A new study from the Centre for Alcohol Research Centre at La Trobe University and the National Drug Research Institute at Curtin University has found that recent declines in youth drinking in Australia appear to be part of a broader shift towards less risky lifestyles for young people. However, young people aren’t necessarily being healthier in general.
By compiling data from the last twenty years from many sources, the researchers identified declines in substance use, youth offending and injuries due to underage driving. Conversely, physical activity and diet worsened between 2001 and 2017 (although obesity was stable). Rates of suicide and major depressive disorders increased.
Lead author Rakhi Vashishtha said, “We know that youth drinking has declined significantly in Australia, with weekly drinking for 12-17 years olds declining from 34% in 2002 to 15% in 2017.”
“This decline in youth drinking does not appear to have led to healthier behaviours more widely, but our findings suggest it may be related to a more risk-averse way of living.”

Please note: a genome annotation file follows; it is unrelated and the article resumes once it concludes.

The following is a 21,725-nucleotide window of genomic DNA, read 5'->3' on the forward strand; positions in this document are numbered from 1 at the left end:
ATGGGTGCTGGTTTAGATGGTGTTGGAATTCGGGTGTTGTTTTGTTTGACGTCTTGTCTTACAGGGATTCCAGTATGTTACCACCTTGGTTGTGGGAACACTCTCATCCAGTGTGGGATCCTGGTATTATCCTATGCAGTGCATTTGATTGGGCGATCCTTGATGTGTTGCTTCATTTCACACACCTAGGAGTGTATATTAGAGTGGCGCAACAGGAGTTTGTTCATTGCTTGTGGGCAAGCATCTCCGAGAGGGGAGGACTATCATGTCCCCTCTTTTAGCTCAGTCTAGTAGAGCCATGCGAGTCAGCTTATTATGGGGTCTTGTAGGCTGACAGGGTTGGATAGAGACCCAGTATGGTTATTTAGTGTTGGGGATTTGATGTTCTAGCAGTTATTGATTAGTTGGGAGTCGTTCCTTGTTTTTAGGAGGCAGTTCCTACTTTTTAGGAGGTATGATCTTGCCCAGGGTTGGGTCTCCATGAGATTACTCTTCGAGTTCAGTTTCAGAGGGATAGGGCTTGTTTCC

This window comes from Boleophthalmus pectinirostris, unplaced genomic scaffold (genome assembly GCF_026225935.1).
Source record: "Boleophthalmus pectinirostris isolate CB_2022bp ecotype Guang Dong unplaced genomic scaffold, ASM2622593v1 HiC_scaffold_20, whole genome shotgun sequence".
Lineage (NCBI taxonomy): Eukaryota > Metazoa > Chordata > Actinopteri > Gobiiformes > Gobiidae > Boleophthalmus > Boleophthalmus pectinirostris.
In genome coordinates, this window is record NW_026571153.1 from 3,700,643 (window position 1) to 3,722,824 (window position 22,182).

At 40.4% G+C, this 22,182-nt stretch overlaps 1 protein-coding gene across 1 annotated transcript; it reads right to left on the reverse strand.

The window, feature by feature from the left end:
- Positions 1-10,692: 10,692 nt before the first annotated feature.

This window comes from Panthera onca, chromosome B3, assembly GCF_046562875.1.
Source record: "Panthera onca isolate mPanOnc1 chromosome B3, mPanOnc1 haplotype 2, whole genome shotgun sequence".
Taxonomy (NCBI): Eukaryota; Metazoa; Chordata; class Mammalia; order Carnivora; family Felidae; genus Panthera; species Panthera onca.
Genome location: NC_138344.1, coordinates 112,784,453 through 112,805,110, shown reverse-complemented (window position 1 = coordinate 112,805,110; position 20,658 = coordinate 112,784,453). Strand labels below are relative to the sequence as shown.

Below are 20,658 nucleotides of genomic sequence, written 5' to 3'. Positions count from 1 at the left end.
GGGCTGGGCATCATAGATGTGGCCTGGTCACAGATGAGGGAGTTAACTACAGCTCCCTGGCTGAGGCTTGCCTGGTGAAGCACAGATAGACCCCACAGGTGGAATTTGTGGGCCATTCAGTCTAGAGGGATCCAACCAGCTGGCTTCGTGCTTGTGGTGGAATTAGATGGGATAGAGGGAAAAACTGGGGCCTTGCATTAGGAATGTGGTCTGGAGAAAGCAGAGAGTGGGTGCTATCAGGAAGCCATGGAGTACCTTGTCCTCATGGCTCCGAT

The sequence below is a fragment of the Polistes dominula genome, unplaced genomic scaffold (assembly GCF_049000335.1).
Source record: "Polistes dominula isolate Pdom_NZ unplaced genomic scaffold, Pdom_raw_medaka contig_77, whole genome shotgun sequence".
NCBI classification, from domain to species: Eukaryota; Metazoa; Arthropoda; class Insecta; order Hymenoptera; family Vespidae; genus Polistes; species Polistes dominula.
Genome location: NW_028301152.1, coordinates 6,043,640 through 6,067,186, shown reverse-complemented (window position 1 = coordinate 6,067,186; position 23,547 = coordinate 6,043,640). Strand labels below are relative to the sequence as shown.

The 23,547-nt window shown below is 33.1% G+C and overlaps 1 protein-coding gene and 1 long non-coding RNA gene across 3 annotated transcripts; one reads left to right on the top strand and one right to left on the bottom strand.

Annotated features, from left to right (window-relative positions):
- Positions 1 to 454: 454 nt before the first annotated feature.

“Going forward, further work could be directed towards identifying which factors have impacted positive changes in risky behaviours. Public health efforts could then be directed towards the behaviours or outcomes that have not yet improved.”
Dr Amy Pennay said, “the study shows that while many risky behaviours have declined, such as crime, risky driving and substance use, broader health behaviours like exercise and diet have worsened.”
“It’s not simply that young people are being ‘healthier’, but there is clearly something broad going on affecting more than just alcohol consumption,” she said.
The paper Trends in adolescent alcohol and other risky health‐ and school‐related behaviours and outcomes in Australia will be published shortly in Drug and Alcohol Review.